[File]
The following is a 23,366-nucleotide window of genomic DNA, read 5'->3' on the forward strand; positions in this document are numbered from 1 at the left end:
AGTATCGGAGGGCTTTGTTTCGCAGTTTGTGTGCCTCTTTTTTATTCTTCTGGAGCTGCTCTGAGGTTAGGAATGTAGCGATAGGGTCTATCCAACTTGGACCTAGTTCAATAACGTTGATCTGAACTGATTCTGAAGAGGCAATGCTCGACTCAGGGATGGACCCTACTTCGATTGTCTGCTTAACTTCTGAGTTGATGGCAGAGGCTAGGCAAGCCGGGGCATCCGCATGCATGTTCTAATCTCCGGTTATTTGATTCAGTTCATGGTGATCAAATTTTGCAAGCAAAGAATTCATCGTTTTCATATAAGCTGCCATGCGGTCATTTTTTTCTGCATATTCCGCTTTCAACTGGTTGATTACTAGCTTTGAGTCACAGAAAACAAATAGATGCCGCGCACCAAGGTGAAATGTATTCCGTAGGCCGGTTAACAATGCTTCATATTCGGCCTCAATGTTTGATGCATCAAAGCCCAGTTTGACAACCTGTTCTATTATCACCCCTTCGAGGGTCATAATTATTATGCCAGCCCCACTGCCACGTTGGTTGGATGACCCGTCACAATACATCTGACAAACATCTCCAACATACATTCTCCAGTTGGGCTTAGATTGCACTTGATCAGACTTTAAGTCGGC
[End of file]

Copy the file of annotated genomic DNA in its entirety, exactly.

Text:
The following is a 23,366-nucleotide window of genomic DNA, read 5'->3' on the forward strand; positions in this document are numbered from 1 at the left end:
AGTATCGGAGGGCTTTGTTTCGCAGTTTGTGTGCCTCTTTTTTATTCTTCTGGAGCTGCTCTGAGGTTAGGAATGTAGCGATAGGGTCTATCCAACTTGGACCTAGTTCAATAACGTTGATCTGAACTGATTCTGAAGAGGCAATGCTCGACTCAGGGATGGACCCTACTTCGATTGTCTGCTTAACTTCTGAGTTGATGGCAGAGGCTAGGCAAGCCGGGGCATCCGCATGCATGTTCTAATCTCCGGTTATTTGATTCAGTTCATGGTGATCAAATTTTGCAAGCAAAGAATTCATCGTTTTCATATAAGCTGCCATGCGGTCATTTTTTTCTGCATATTCCGCTTTCAACTGGTTGATTACTAGCTTTGAGTCACAGAAAACAAATAGATGCCGCGCACCAAGGTGAAATGTATTCCGTAGGCCGGTTAACAATGCTTCATATTCGGCCTCAATGTTTGATGCATCAAAGCCCAGTTTGACAACCTGTTCTATTATCACCCCTTCGAGGGTCATAATTATTATGCCAGCCCCACTGCCACGTTGGTTGGATGACCCGTCACAATACATCTGACAAACATCTCCAACATACATTCTCCAGTTGGGCTTAGATTGCACTTGATCAGACTTTAAGTCGGC